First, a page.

• Abuse can be defined as treating or speaking to someone in a way that is demeaning or that causes injury or serious offense.  
  • Emotional abuse can consist of name calling, demeaning statements, unjust control or compulsion, threats, isolation, intimidation, or manipulation.
  • Physical abuse includes intentionally withholding necessities and using physical violence such as pushing, choking, beating, slapping, shaking, throwing, kicking, scratching, hitting, pinching, biting, restraining, hair-pulling, scalding in water, or burning with cigarettes.  
  • Sexual abuse may be either emotional or physical, and it is NEVER a child’s fault.  It includes sexual harassment, and the inflicting of pain.

  • Sexual assaults in the military are up sharply.  There were more than 3,500 complains reported from October 2012 through June 2013.  That is nearly a 50% increase over the same period a year earlier.  ("Reports of Military Sexual Assault Rise Sharply,” by Jennifer Steinhauer, New York Times, November 7, 2013)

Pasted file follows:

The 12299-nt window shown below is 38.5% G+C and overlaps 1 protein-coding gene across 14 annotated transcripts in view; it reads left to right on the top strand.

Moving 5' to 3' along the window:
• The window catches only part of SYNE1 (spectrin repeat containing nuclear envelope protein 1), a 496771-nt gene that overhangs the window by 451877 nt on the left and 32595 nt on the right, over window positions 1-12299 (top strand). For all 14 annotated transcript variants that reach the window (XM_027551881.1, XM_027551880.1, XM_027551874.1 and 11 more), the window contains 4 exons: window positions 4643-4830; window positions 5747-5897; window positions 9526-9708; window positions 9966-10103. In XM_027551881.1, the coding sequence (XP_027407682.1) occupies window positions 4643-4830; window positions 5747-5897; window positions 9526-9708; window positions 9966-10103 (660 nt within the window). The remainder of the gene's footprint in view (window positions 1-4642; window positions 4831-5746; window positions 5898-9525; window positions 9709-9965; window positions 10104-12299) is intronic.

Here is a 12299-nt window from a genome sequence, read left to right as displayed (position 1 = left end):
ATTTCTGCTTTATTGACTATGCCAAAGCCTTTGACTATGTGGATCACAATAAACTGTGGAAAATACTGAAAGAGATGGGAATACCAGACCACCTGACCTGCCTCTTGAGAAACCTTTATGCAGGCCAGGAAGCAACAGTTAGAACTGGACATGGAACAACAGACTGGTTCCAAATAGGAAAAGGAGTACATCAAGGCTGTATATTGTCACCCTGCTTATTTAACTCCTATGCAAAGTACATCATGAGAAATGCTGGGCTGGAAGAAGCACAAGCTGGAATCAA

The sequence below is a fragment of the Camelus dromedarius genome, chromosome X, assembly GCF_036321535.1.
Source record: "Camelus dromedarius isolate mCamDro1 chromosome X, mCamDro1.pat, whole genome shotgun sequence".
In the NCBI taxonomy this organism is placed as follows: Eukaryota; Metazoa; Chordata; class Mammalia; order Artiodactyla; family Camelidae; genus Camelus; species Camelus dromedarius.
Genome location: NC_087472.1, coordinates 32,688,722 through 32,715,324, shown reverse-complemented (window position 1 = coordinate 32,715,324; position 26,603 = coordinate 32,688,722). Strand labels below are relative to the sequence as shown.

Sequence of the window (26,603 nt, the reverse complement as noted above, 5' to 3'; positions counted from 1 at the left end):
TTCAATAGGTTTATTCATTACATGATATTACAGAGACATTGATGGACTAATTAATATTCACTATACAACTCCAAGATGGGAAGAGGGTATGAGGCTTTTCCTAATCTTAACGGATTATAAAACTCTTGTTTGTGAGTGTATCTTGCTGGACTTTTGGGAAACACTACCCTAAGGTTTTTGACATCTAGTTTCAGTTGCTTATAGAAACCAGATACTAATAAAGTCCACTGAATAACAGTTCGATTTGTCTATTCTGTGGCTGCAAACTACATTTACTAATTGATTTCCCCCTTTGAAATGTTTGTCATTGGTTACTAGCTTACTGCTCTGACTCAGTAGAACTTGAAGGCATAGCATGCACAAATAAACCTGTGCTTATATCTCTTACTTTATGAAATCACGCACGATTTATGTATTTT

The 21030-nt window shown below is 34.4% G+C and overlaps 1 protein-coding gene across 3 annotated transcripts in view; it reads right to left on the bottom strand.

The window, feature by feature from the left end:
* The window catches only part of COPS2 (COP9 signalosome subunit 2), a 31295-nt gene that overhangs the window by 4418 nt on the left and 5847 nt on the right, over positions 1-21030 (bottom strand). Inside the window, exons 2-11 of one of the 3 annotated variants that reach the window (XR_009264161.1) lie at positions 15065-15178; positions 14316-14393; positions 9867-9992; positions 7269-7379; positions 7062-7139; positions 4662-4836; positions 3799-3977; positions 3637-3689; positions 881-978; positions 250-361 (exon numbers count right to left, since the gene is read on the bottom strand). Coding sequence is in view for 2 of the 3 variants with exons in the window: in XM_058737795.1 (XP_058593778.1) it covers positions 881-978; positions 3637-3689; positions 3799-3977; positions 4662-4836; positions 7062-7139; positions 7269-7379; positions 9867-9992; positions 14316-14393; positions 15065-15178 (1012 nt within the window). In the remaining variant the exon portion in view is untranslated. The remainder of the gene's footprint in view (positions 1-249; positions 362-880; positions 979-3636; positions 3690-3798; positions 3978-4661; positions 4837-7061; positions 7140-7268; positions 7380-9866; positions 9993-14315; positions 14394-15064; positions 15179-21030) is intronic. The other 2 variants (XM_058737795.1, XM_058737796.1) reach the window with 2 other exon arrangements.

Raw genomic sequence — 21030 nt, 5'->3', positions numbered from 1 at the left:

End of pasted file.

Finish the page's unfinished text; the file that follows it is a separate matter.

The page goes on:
CDC Statistics:

  • One in 4 women surveyed say they were violently attacked by their husbands or boyfriends, according to an annual government project to look at how many women say they have been abused,
  • As many as 29  million women say they have suffered severe and frightening physical violence from a boyfriend, spouse or other intimate partner.  That includes being choked, beaten, stabbed, shot, punched, slammed against something or hurt by hair pulling.
  • That number grows to 36 million if slapping, pushing and shoving are counted.
  • Almost half of the women who reported rape or attempted rape said it happened when they were 17 or younger.
  • As many as 1 in 3 women have experienced rape, physical violence or stalking by an intimate partner in their lifetimes, compared to about 1 in 10 men.
  • Both men and women who had been menaced or attacked in these ways reported more health problems.   (Center for Disease Control and Prevention survey of 9,000 women and 7,400 men.  Report released Dec. 2011) 

What You Can Do
  • Prevent Abuse.  Citizens must make every effort to prevent all forms of abuse, and to assist in the healing of an abused person.  
  • If you are being abused, call for HELP!  Do not let fear paralyze you.